LAWRENCE, Kan. -- The World War II Navajo code talkers will go down in history for being the only war-time code ever developed that has never been broken - and on Monday, one of the last living links to that part of American history was in Lawrence to receive an honor from the University of Kansas that marks the end of a 60-year journey.
Chester Nez is 91 years old, and he says he's lived a good life with many accomplishments. But one thing he could never add to his list of accomplishments was a college degree.
That changed on Monday at a ceremony at the University of Kansas, where Nez was showered with attention and gifts: blankets, a cedar box and a key to the city of Lawrence. He even had his picture taken over and over again like a movie star. Nez has received a lot of attention ever since Judy Avila's book and then a movie came out about the code talkers.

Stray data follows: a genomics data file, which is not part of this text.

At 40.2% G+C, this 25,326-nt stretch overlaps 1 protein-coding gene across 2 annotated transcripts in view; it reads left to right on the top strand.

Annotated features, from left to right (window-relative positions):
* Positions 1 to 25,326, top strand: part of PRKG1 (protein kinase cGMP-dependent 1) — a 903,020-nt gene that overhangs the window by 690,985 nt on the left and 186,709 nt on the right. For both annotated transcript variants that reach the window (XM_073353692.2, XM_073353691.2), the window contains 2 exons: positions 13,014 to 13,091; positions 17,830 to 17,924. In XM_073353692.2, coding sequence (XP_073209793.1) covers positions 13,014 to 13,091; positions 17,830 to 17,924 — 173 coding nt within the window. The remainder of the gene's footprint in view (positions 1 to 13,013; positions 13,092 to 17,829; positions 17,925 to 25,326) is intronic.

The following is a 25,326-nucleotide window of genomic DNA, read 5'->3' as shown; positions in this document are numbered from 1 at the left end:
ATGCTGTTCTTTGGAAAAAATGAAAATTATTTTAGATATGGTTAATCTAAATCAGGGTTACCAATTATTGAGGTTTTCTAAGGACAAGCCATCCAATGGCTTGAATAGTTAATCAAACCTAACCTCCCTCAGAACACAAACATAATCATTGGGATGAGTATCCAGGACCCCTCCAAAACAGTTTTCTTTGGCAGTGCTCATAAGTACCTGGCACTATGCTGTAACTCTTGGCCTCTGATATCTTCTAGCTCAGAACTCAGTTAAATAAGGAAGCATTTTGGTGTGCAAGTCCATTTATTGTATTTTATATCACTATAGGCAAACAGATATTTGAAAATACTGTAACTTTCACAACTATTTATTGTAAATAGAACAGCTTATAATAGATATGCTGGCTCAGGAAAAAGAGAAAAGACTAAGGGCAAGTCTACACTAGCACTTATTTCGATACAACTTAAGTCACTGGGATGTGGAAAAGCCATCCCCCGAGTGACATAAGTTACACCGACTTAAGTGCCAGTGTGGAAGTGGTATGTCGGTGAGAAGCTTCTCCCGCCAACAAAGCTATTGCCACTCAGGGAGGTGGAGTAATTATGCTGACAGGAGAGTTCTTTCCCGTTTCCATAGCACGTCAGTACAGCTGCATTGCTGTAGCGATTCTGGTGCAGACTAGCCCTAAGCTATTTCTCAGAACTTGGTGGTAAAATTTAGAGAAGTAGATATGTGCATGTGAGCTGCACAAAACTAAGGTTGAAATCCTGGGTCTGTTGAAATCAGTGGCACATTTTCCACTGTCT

But for decades what he and 28 other men did using the Navajo language to develop a war-time code remained a secret.
"Their code has never been broken," Avila says, "it's the only code in modern warfare to never be broken."
Avila says after the war, Nez came to Lawrence to go to Haskell Indian Nations University -- and then KU. But he ran out of money.
"So after his third year of college his GI Bill ran out and at the time he was not able to get a loan," says Avila.
Nez may not have graduated 60 years ago, but his accomplishment in the Marines as a Code Talker saved countless lives. Now his son, Michael Nez, is pleased to add college graduate to his dad's list of accomplishments.
"He's completed many things in his life and this was one thing he wanted to do," says Michael Nez. "And now that it's done he's full circle, everything is done that he needed to do."
"I don't know what that degree is all about, that sheepskin," says Chester Nez. "I enjoy getting it and I'm happy about it."
To read an excerpt from Judy Avila's book about the Code Talkers, click here.